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Old 11-14-2012, 04:14 PM   #37
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Not sure where you guys got the idea that the article ever claimed the test as anything other than a test of aerobic fitness.
From the article headline:
Are You Fitter Than the Average Guy?


Even if you delve into the text, I am not sure a 12 minute run is the best measure of heart health or aerobic fitness by itself.
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Old 11-14-2012, 05:38 PM   #38
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I also do not agree that a 12 minute running test is a good measure of cardio fitness. The last time I ran at a fast(for me) pace, it was 7:12 a mile for 5k. I probably cannot do much faster than that for 12 minutes. To me, a better cardio test is hiking uphill, or better yet pushing a loaded wheelbarrow up a hill.
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Old 11-14-2012, 06:30 PM   #39
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I started running nearly 5 years ago, after 5 years of not much of any exercise, preceded by years and years of 30-40 min per day walking. I couldn't have gone much more than 100 meters without a break when I started running, let alone a kilometer or a mile. I run 3-5 times a week now, and was hoping to do a half marathon or sprint triathlon before I ran into a blood pressure spike about 3 months ago, and backed off the heaviest of the training. Additionally, my son wanted to be a cop, so I was encouraging him to do his running and trying to meet the same standards, which differ by state, but where he is, you have to do 1.5 miles in 12:37 or so. I tested myself in the summer and did it in a few seconds less than that, @ age 50, and with a BMI just a little above 31 (i.e., I'm obese...low end of obese, but obese nonetheless).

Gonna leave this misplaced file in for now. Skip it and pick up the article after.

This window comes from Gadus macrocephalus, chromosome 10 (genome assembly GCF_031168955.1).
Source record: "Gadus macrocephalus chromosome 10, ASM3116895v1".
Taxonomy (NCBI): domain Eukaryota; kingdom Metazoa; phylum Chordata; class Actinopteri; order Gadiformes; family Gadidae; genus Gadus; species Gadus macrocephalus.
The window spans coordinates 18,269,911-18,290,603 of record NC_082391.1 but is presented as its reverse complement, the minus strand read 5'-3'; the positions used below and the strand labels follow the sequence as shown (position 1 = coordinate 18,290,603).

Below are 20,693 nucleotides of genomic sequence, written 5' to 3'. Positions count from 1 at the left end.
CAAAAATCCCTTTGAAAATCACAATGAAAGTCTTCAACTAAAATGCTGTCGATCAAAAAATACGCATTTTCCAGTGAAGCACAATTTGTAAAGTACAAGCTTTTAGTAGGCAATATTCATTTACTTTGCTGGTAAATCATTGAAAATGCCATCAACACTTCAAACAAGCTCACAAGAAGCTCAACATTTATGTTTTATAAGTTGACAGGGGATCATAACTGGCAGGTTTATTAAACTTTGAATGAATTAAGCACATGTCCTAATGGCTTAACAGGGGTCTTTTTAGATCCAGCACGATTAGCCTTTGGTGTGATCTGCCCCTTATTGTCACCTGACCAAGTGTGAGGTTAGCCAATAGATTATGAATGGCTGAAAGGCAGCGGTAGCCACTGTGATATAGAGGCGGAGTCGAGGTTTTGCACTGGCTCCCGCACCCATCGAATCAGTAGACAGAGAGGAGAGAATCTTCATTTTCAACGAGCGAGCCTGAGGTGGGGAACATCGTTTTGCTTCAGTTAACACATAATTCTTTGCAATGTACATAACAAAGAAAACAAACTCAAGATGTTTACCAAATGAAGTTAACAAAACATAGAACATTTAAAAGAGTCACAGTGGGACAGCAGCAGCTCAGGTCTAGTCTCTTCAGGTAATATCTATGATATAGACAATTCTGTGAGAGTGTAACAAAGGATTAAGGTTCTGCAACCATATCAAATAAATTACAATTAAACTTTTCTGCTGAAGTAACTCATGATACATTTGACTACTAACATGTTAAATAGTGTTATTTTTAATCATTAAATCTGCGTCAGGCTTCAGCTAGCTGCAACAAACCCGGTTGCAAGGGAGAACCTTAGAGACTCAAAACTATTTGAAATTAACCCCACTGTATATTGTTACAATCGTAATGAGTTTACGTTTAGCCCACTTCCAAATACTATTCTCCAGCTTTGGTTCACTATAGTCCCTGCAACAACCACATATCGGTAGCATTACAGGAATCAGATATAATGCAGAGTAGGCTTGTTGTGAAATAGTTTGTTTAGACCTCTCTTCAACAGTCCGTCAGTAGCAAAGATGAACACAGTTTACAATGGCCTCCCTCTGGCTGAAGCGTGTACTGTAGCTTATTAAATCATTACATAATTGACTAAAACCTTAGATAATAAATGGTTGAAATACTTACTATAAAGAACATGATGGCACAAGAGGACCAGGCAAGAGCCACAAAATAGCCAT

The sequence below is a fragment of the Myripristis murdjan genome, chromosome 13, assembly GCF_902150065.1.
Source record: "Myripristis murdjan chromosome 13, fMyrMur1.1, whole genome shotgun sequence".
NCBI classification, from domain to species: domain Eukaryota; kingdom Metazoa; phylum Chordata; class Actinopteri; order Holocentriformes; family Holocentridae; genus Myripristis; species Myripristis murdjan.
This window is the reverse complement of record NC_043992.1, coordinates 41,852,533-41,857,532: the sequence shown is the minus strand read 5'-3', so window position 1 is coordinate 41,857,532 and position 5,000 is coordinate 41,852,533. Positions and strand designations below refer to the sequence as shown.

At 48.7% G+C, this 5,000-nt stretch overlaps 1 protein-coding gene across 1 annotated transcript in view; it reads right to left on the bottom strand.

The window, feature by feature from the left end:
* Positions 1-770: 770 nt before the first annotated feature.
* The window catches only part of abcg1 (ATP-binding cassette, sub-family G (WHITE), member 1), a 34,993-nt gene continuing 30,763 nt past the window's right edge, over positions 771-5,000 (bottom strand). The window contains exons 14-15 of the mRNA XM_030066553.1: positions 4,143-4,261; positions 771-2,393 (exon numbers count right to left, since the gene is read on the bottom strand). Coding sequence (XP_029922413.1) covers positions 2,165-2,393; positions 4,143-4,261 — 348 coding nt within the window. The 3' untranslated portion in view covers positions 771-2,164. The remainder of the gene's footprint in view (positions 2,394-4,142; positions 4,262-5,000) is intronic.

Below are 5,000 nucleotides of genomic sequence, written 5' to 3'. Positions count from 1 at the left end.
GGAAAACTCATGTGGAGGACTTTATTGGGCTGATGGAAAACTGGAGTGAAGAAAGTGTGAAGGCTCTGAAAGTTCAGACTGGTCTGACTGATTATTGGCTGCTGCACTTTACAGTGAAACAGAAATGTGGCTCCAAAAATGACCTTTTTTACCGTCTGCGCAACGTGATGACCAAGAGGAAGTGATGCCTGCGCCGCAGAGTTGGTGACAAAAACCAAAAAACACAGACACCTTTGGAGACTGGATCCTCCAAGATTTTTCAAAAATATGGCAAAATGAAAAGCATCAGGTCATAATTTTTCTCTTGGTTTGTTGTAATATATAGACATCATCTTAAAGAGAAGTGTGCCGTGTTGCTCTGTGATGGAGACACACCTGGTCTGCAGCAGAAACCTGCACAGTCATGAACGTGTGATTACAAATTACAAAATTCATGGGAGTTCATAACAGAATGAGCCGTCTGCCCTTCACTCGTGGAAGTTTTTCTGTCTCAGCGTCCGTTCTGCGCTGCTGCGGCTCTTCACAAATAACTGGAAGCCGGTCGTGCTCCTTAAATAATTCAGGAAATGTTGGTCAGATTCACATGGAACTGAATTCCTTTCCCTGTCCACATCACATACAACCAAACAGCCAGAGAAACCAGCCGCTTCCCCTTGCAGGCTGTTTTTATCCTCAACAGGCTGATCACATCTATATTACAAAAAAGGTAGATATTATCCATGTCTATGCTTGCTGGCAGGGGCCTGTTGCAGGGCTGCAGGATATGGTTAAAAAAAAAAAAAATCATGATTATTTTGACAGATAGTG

I don't remember the exact seconds on my test but do recall passing the test...my son, at age 25, came in at about 19 minutes...:-( He will not be a police officer.

According to the chart, I would be right about the high-end of GOOD, or low-end of EXCELLENT. All of that said, you can be really fit without being a runner...and if you are not a runner, very fit, and try to run for 12 minutes at your aerobic fitness level, you WILL hurt yourself, and will probably have trouble walking for a few days after that. You will probably feel fine after the run...just try getting out of bed the next morning.

FWIW.

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Old 11-14-2012, 08:21 PM   #40
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They have the average 50-55 year old doing 9:00 min/mile. LOL. Sad truth is there is a huge percentage of the population that couldn't even run for 12 minutes. This is a case of too few data point and extrapolating data beyond it's limits.
^^^

I run number of local races (inc 2 marathons this yr) & agree 100% that ave 50-55yr old US man is NOT 9min/mi runner. That pace is just a bit below ave for local mid-distance RACES in that age group, and racers are a rather selected group in prob top 1% of overall fitness.